These rules are considered undemocratic and authoritarian since protests, by their very nature, are designed to cause disruption in retaliation to prejudice, high-level dismissal of public problems or failed leadership. If the chants, acts and messages of a protest are causing unease and challenging the public to reflect on the current state of affairs, that is a sign of an effective, well-designed narrative serving its inherent purpose. Punishing protestors rather than addressing the problems that have inspired public action is the hallmark of authoritarian governance. Sometimes, to be uncomfortable is to be in a growing state of awareness.    

Who does the Bill impact?

The bill will impact anybody who involves themselves in the protest movement, as well individuals separate from a protest who happen to be nearby and draw the attention of the police. However, there were additional concerns that the PCSC Bill would have a greater impact on already marginalised groups, such as the lives of Gypsy, Roma and Traveller communities as trespassing is criminalised further, giving police the right to remove people from unauthorised encampments. The sanctions are also more likely to be used against Black, Asian and minority ethnic groups, worsening existing tensions and deepening a lack of trust in the motivations of certain police officers. 

What next? 

MPs will confirm or reject the changes made by the House of Lords – the changes that removed authoritarian action against protestors. It is the intention of the government to reverse the defeats imposed by the Peers which would be a direct infringement on our human rights. Get in touch with your MPs. Write to them and tweet them. Highlight the will of the general public who stand against these terrifying new amendments.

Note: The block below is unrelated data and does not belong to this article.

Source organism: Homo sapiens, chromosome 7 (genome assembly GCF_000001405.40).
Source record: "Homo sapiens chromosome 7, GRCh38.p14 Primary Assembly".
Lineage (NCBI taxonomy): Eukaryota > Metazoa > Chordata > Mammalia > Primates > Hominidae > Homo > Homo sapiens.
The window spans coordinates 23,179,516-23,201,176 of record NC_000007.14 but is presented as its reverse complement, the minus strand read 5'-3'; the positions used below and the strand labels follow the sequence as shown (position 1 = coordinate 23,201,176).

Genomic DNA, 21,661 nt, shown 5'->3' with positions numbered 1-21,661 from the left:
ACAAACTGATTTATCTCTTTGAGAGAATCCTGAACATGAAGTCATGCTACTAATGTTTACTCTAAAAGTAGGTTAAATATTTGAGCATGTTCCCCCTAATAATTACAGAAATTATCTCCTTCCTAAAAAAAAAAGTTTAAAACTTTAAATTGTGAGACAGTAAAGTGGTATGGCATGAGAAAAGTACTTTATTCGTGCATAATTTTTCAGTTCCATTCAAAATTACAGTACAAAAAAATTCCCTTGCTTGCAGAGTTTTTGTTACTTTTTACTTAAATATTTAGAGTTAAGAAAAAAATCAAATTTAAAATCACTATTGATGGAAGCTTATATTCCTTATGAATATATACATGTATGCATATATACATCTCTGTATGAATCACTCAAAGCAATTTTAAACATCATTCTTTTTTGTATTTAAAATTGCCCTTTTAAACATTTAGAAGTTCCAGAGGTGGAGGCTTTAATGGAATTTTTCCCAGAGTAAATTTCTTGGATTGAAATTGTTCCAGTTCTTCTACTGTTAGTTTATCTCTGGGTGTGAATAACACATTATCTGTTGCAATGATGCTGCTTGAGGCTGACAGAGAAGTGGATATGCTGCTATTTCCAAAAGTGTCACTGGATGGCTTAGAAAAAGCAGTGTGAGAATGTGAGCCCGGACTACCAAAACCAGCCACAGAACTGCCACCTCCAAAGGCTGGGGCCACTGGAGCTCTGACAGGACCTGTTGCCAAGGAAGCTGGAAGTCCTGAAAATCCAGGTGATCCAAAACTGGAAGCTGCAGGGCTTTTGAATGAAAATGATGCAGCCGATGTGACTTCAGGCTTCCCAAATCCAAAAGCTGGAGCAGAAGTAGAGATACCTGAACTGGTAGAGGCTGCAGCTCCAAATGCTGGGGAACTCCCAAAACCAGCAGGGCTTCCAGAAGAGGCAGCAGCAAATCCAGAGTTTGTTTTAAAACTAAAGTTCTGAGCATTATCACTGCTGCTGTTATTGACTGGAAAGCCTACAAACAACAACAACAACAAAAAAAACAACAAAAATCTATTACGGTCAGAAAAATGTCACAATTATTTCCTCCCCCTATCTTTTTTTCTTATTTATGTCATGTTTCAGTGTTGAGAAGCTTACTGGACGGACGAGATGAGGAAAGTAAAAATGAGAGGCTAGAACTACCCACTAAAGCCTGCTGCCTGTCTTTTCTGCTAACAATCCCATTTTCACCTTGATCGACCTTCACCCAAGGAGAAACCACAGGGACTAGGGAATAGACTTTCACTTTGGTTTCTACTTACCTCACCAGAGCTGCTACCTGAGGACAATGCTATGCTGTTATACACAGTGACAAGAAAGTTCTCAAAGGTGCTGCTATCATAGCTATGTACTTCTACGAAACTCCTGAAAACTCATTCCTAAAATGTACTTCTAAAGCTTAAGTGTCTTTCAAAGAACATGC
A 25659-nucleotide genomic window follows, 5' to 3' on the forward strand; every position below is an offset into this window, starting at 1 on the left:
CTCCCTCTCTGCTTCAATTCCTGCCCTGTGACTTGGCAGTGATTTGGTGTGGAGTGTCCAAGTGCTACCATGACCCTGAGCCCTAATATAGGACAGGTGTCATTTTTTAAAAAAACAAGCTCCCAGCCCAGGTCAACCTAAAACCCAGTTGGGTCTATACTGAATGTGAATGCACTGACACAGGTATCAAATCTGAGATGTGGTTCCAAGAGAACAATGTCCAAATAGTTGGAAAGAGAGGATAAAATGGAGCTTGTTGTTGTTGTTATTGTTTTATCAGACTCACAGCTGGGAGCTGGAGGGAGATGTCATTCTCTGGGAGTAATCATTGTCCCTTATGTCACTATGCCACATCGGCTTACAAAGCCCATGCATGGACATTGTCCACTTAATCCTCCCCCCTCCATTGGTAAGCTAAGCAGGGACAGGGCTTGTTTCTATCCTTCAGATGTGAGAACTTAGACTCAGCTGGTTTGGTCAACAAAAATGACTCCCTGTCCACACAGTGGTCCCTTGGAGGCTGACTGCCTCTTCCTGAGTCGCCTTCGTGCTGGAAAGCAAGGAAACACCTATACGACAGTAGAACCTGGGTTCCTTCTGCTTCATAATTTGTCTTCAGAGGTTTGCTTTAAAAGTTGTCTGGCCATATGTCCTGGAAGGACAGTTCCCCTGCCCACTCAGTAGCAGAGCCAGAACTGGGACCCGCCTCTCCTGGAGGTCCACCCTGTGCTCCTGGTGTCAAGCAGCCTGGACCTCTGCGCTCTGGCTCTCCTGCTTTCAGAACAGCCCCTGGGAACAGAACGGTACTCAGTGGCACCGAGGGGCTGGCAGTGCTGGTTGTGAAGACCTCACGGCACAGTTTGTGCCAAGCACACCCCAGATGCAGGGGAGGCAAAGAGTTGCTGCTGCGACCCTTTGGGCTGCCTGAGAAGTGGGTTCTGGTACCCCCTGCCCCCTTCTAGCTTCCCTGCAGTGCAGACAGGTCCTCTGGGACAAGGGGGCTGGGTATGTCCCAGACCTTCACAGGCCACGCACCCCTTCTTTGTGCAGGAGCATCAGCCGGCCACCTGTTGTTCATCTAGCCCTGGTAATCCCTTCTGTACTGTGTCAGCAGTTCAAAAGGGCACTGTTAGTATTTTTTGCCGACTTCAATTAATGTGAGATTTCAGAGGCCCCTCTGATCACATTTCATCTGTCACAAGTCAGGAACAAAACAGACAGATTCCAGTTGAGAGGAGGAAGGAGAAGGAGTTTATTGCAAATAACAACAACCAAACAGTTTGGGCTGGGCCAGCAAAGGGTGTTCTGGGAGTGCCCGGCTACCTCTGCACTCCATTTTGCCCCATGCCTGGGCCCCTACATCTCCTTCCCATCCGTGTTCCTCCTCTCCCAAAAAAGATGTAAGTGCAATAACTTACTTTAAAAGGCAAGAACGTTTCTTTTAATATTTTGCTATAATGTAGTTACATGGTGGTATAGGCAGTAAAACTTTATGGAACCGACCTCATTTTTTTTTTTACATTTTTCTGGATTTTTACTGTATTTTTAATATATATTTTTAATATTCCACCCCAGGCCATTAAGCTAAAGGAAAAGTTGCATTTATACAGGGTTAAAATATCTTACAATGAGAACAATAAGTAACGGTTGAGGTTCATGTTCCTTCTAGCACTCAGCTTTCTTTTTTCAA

More information on how to campaign against the new policing bill

The Kinder Mass Trespass, Benny Rothman and our Right to Roam

The Kinder Scout Mass Trespass Group, 1932. (Credit: Stewart McLaughlin)

The Kinder Scout Mass Trespass Group, 1932. (Credit: Stewart McLaughlin)

On April 24th 1932, Manchester activist Benny Rothman led a group of over 400 ramblers onto Kinder Scout, the highest terrain in the Peak District. This act of defiance against stubborn and often violent gamekeepers marked a turning point in British history which set the foundations for our right to roam. 

Prior to this monumental protest, ramblers across Britain didn’t have the same rights that they do today. A small group of walkers traversing the British peaks could expect to encounter threats and often violent attacks from keepers. Frustrated by the limitations set by wealthy land-owners across Britain, Benny Rothman and the British Workers Sports Federation (BWSF) orchestrated this historic mass trespass which has since been credited with impacting 1949 legislation to establish National Parks, developing the Pennine Way and a multitude of long-distance footpaths, and establishing the rights of walkers to roam over open country and common land outlined by the C.R.O.W Act of 2000. 

Though celebrated today, Rothman’s mass trespass was controversial at the time and represented far more than a demand for the people’s right to roam. It was perceived by many as a fight against class inequalities, pitching the hardships of the working class against the privilege of the wealthy who claimed exclusive access to the moorlands for grouse shooting and other private activities. Being of Jewish descent, Benny Rothman was openly anti-fascist, socialist and communist. His combined passion for the outdoors and working-class activist ideologies led him to various incidents over the years as he encountered problems with the police and struggled to find work during his younger years in Manchester.